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Report: Qualcomm Will Try to Save Wear OS This Year

Posted May 14, 2018 | Android | Mobile | Wear OS | wearables | Windows


According to a new report, Qualcomm is designing a new chipset specifically for smartwatches. It could be Wear OS’s last hope.

It is not a secret open or otherwise that Wear OS—previously called Android Wear—is a failure. Google’s smartwatch platform provides a great user experience that is far more usable and discoverable than that on the Apple Watch. But it’s dogged by poor performance and battery life, and large, uncomfortable form factors.

The issue, according to Qualcomm senior director of wearables Pankaj Kedia, as told to Wareable, a wearables-focused blog, is that the current chipset that powers these watches isn’t optimal. It was, in fact, simply a modified version of a low-end smartphone chipset. Which was released in 2016 and then never updated.

So Qualcomm started over.

“It’s designed from the ground up for a no-compromises smartwatch experience with dedicated chips that make your watch look pretty when you’re not looking at it, that bring the best fitness and watch experience, and extend battery life,” Kedia told the publication. “We rethought the system architecture together [with Google].”

The new Qualcomm chipset, which isn’t named by Wareable, is expected later this year, and in time for the holidays. It has been custom-designed to support dedicated use cases and will include onboard Bluetooth and Wi-Fi. A version for fitness-oriented watches will include GPS. And LTE connectivity will be optional on both.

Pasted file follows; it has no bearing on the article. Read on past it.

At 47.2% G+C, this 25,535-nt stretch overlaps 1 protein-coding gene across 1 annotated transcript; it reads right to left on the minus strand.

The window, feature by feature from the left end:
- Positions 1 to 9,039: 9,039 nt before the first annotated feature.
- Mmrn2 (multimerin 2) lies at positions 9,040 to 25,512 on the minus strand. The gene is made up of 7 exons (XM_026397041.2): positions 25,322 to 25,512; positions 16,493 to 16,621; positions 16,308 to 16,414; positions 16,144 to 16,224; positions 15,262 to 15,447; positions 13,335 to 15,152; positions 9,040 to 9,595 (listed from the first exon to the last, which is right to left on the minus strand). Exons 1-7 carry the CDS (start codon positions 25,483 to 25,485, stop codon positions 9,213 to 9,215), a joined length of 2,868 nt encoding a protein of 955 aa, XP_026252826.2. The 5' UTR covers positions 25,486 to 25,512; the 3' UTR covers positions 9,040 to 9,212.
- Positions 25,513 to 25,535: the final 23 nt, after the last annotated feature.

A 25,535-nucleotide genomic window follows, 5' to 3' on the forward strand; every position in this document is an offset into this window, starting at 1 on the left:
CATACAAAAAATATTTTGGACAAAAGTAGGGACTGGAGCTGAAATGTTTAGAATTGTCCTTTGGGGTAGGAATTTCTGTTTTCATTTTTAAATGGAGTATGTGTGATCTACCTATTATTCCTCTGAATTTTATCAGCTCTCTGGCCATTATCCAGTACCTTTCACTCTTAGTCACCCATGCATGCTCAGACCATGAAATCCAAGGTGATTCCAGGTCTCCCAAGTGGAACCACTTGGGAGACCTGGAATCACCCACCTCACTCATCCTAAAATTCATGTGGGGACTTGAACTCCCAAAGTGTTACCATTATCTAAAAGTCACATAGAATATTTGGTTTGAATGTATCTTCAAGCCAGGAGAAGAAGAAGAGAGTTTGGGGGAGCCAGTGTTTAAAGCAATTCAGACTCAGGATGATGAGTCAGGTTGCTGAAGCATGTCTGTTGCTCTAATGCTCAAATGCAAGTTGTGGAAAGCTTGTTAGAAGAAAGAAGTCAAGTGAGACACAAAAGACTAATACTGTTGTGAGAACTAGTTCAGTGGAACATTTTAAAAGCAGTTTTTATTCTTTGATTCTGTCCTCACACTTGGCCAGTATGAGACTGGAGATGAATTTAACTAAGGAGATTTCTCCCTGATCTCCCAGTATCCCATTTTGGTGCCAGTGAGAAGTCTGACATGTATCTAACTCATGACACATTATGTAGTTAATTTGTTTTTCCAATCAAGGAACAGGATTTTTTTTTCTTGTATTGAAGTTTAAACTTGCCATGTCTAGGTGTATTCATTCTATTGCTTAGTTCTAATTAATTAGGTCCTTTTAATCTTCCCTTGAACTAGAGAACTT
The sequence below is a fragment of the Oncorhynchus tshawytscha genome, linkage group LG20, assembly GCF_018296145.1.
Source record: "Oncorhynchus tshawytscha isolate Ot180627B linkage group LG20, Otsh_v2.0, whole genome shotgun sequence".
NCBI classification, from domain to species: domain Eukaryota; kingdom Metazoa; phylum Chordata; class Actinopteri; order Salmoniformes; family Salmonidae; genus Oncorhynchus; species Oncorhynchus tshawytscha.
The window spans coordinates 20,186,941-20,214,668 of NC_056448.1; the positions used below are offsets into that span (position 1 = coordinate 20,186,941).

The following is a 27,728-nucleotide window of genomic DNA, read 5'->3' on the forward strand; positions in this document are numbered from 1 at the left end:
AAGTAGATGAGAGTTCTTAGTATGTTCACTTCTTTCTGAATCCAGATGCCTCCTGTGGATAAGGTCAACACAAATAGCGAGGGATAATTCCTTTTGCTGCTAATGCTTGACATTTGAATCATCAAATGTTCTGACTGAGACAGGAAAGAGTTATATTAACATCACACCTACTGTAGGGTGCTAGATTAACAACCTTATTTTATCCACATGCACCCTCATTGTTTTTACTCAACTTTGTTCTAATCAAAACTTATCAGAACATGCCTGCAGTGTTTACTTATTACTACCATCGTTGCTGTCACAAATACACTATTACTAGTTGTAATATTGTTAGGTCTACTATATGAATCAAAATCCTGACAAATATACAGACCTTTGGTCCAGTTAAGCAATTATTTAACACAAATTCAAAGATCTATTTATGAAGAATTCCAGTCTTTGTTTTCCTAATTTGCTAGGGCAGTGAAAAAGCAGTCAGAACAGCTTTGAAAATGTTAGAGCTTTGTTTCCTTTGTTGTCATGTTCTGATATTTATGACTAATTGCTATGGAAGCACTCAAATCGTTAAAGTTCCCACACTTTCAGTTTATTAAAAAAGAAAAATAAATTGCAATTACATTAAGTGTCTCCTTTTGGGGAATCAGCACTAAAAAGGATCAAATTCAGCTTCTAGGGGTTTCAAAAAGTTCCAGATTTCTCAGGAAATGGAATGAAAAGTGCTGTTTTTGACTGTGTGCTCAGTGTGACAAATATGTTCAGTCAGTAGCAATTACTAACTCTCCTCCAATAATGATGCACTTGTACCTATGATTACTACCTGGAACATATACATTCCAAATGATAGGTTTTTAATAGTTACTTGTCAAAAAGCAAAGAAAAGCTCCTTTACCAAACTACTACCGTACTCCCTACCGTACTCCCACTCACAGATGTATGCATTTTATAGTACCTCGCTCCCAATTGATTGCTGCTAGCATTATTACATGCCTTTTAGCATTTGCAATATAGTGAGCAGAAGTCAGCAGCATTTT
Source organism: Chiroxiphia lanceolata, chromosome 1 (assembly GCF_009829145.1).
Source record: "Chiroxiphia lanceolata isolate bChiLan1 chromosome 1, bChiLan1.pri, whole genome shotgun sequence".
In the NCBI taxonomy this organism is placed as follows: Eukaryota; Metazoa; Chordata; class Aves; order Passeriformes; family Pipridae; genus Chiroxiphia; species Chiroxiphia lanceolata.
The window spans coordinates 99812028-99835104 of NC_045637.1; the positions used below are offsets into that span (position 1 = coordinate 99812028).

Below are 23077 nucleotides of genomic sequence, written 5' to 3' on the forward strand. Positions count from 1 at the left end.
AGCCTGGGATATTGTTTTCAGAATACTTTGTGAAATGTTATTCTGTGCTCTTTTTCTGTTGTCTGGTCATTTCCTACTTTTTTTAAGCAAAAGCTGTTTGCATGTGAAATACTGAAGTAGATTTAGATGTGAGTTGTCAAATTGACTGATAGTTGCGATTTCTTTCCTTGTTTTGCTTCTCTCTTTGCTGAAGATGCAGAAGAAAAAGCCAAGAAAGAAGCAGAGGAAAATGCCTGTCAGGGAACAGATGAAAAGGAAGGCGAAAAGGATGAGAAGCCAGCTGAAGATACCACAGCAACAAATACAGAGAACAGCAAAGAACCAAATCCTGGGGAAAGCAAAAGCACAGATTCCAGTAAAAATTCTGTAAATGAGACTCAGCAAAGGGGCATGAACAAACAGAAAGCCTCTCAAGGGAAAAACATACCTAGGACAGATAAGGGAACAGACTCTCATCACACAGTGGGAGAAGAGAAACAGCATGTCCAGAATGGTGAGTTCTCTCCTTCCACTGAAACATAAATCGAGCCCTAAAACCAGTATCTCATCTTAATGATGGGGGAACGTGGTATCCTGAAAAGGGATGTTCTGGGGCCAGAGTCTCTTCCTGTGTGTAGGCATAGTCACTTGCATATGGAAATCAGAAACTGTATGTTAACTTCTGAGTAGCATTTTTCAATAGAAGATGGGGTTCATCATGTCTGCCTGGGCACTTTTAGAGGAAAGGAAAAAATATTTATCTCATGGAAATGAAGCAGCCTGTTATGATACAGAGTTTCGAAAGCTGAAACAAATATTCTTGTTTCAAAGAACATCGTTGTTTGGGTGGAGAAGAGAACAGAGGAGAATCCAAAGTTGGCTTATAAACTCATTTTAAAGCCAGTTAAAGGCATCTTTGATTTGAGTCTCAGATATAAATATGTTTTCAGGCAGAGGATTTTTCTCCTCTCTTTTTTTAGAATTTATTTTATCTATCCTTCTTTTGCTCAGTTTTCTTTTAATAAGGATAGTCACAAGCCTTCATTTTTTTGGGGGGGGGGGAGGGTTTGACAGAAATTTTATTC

The new chipset is considerably smaller than its predecessors and will enable a much-needed new generation of smaller smartwatches.

“People have their normal watch where they can rely on long battery life, and then they have their smartwatch where the battery life is not as good and it does not look as sleek,” Kedia is quoted as saying. “When we want to add Fossils and the Michael Kors and LVs of the world, they don’t want that. A smartwatch is first and foremost a watch, it needs to look good, it needs to be sleek, it needs to look good when I’m looking at it or when I’m not looking at it. It cannot be static when I’m not looking at it; it cannot be black and white when I’m not looking at it. So when we talk to Fossil consumers and Michael Kors consumer, they want a no-compromises smartwatch.”

Kedia also notes that this new platform will “significantly change the Wear OS ecosystem” and “what you expect from a smartwatch.” It had better: From what I can tell, Wear OS is on life support today. And this new platform can’t arrive quickly enough.

 

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